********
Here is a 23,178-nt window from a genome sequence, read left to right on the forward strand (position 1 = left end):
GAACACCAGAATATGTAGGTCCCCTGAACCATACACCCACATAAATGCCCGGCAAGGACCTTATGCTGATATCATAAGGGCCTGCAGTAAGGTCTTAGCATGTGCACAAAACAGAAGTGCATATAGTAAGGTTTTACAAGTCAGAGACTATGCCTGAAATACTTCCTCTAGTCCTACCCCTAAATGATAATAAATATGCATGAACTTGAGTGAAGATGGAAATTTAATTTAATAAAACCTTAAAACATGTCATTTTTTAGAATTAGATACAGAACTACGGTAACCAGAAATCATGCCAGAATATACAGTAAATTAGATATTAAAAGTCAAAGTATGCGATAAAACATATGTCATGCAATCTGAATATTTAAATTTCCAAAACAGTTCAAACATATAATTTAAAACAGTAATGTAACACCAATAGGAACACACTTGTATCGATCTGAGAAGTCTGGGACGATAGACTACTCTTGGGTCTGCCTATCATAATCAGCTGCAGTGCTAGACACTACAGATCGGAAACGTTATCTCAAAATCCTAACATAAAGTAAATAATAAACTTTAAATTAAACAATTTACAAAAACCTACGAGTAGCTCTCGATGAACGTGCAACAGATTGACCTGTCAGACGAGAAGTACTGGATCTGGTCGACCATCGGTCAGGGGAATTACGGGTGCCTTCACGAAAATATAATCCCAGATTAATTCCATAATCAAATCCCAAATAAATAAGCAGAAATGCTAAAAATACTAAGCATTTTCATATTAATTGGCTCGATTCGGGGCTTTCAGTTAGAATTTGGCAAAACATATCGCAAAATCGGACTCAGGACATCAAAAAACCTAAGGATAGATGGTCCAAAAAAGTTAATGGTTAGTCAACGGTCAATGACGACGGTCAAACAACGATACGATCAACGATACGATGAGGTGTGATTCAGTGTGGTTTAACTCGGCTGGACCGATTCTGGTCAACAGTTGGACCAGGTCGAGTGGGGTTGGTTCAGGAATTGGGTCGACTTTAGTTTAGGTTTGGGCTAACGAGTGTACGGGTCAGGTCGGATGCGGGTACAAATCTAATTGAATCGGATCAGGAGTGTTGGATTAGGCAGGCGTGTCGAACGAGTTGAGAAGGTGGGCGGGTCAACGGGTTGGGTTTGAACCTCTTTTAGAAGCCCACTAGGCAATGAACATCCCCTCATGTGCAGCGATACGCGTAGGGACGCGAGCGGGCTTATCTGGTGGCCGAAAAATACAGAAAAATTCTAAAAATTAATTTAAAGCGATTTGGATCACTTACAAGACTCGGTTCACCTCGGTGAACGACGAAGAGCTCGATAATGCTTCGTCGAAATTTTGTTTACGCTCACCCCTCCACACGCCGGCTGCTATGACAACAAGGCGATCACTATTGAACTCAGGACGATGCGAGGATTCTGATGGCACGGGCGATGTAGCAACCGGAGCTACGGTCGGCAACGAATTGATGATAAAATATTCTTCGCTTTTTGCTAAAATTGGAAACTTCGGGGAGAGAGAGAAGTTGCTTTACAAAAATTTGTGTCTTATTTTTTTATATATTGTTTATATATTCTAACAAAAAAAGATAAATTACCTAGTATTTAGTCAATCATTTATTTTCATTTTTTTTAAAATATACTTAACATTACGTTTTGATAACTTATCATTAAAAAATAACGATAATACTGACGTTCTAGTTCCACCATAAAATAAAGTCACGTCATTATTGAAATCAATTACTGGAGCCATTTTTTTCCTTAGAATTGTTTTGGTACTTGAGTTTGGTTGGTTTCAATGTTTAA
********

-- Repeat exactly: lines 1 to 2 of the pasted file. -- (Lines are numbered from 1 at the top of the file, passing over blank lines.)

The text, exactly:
Here is a 23,178-nt window from a genome sequence, read left to right on the forward strand (position 1 = left end):
GAACACCAGAATATGTAGGTCCCCTGAACCATACACCCACATAAATGCCCGGCAAGGACCTTATGCTGATATCATAAGGGCCTGCAGTAAGGTCTTAGCATGTGCACAAAACAGAAGTGCATATAGTAAGGTTTTACAAGTCAGAGACTATGCCTGAAATACTTCCTCTAGTCCTACCCCTAAATGATAATAAATATGCATGAACTTGAGTGAAGATGGAAATTTAATTTAATAAAACCTTAAAACATGTCATTTTTTAGAATTAGATACAGAACTACGGTAACCAGAAATCATGCCAGAATATACAGTAAATTAGATATTAAAAGTCAAAGTATGCGATAAAACATATGTCATGCAATCTGAATATTTAAATTTCCAAAACAGTTCAAACATATAATTTAAAACAGTAATGTAACACCAATAGGAACACACTTGTATCGATCTGAGAAGTCTGGGACGATAGACTACTCTTGGGTCTGCCTATCATAATCAGCTGCAGTGCTAGACACTACAGATCGGAAACGTTATCTCAAAATCCTAACATAAAGTAAATAATAAACTTTAAATTAAACAATTTACAAAAACCTACGAGTAGCTCTCGATGAACGTGCAACAGATTGACCTGTCAGACGAGAAGTACTGGATCTGGTCGACCATCGGTCAGGGGAATTACGGGTGCCTTCACGAAAATATAATCCCAGATTAATTCCATAATCAAATCCCAAATAAATAAGCAGAAATGCTAAAAATACTAAGCATTTTCATATTAATTGGCTCGATTCGGGGCTTTCAGTTAGAATTTGGCAAAACATATCGCAAAATCGGACTCAGGACATCAAAAAACCTAAGGATAGATGGTCCAAAAAAGTTAATGGTTAGTCAACGGTCAATGACGACGGTCAAACAACGATACGATCAACGATACGATGAGGTGTGATTCAGTGTGGTTTAACTCGGCTGGACCGATTCTGGTCAACAGTTGGACCAGGTCGAGTGGGGTTGGTTCAGGAATTGGGTCGACTTTAGTTTAGGTTTGGGCTAACGAGTGTACGGGTCAGGTCGGATGCGGGTACAAATCTAATTGAATCGGATCAGGAGTGTTGGATTAGGCAGGCGTGTCGAACGAGTTGAGAAGGTGGGCGGGTCAACGGGTTGGGTTTGAACCTCTTTTAGAAGCCCACTAGGCAATGAACATCCCCTCATGTGCAGCGATACGCGTAGGGACGCGAGCGGGCTTATCTGGTGGCCGAAAAATACAGAAAAATTCTAAAAATTAATTTAAAGCGATTTGGATCACTTACAAGACTCGGTTCACCTCGGTGAACGACGAAGAGCTCGATAATGCTTCGTCGAAATTTTGTTTACGCTCACCCCTCCACACGCCGGCTGCTATGACAACAAGGCGATCACTATTGAACTCAGGACGATGCGAGGATTCTGATGGCACGGGCGATGTAGCAACCGGAGCTACGGTCGGCAACGAATTGATGATAAAATATTCTTCGCTTTTTGCTAAAATTGGAAACTTCGGGGAGAGAGAGAAGTTGCTTTACAAAAATTTGTGTCTTATTTTTTTATATATTGTTTATATATTCTAACAAAAAAAGATAAATTACCTAGTATTTAGTCAATCATTTATTTTCATTTTTTTTAAAATATACTTAACATTACGTTTTGATAACTTATCATTAAAAAATAACGATAATACTGACGTTCTAGTTCCACCATAAAATAAAGTCACGTCATTATTGAAATCAATTACTGGAGCCATTTTTTTCCTTAGAATTGTTTTGGTACTTGAGTTTGGTTGGTTTCAATGTTTAA